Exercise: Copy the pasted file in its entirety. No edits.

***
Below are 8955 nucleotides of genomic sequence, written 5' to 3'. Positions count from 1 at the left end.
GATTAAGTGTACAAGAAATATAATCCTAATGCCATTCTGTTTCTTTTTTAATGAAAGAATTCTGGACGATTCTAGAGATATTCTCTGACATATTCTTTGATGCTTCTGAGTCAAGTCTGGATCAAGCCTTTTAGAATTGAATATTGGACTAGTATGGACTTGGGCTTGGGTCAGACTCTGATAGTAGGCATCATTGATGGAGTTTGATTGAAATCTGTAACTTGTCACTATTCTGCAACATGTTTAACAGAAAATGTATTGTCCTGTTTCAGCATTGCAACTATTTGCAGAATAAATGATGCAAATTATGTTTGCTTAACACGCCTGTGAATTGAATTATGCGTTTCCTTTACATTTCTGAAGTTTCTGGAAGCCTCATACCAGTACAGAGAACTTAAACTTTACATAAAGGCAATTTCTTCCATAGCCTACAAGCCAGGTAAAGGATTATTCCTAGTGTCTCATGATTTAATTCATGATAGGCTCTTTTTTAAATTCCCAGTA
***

Below are 8955 nucleotides of genomic sequence, written 5' to 3'. Positions count from 1 at the left end.
GATTAAGTGTACAAGAAATATAATCCTAATGCCATTCTGTTTCTTTTTTAATGAAAGAATTCTGGACGATTCTAGAGATATTCTCTGACATATTCTTTGATGCTTCTGAGTCAAGTCTGGATCAAGCCTTTTAGAATTGAATATTGGACTAGTATGGACTTGGGCTTGGGTCAGACTCTGATAGTAGGCATCATTGATGGAGTTTGATTGAAATCTGTAACTTGTCACTATTCTGCAACATGTTTAACAGAAAATGTATTGTCCTGTTTCAGCATTGCAACTATTTGCAGAATAAATGATGCAAATTATGTTTGCTTAACACGCCTGTGAATTGAATTATGCGTTTCCTTTACATTTCTGAAGTTTCTGGAAGCCTCATACCAGTACAGAGAACTTAAACTTTACATAAAGGCAATTTCTTCCATAGCCTACAAGCCAGGTAAAGGATTATTCCTAGTGTCTCATGATTTAATTCATGATAGGCTCTTTTTTAAATTCCCAGTA